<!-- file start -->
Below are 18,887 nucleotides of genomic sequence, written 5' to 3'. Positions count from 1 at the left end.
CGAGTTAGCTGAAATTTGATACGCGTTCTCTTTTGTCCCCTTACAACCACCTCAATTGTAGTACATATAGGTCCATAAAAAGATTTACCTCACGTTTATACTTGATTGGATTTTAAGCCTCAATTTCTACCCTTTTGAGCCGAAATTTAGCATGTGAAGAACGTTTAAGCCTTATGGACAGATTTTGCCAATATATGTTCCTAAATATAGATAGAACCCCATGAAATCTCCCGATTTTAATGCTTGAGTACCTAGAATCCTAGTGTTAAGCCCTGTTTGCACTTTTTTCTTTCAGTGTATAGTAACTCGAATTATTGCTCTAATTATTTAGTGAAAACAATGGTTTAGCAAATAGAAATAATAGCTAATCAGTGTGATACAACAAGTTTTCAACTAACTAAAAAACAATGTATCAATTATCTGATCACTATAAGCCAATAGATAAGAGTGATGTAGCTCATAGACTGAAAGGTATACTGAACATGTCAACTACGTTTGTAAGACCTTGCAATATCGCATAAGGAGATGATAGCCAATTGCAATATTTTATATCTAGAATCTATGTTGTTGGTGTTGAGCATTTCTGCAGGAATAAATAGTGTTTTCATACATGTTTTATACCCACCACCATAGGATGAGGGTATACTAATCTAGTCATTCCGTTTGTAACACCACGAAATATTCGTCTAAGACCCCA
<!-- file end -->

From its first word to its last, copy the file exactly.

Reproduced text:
Below are 18,887 nucleotides of genomic sequence, written 5' to 3'. Positions count from 1 at the left end.
CGAGTTAGCTGAAATTTGATACGCGTTCTCTTTTGTCCCCTTACAACCACCTCAATTGTAGTACATATAGGTCCATAAAAAGATTTACCTCACGTTTATACTTGATTGGATTTTAAGCCTCAATTTCTACCCTTTTGAGCCGAAATTTAGCATGTGAAGAACGTTTAAGCCTTATGGACAGATTTTGCCAATATATGTTCCTAAATATAGATAGAACCCCATGAAATCTCCCGATTTTAATGCTTGAGTACCTAGAATCCTAGTGTTAAGCCCTGTTTGCACTTTTTTCTTTCAGTGTATAGTAACTCGAATTATTGCTCTAATTATTTAGTGAAAACAATGGTTTAGCAAATAGAAATAATAGCTAATCAGTGTGATACAACAAGTTTTCAACTAACTAAAAAACAATGTATCAATTATCTGATCACTATAAGCCAATAGATAAGAGTGATGTAGCTCATAGACTGAAAGGTATACTGAACATGTCAACTACGTTTGTAAGACCTTGCAATATCGCATAAGGAGATGATAGCCAATTGCAATATTTTATATCTAGAATCTATGTTGTTGGTGTTGAGCATTTCTGCAGGAATAAATAGTGTTTTCATACATGTTTTATACCCACCACCATAGGATGAGGGTATACTAATCTAGTCATTCCGTTTGTAACACCACGAAATATTCGTCTAAGACCCCA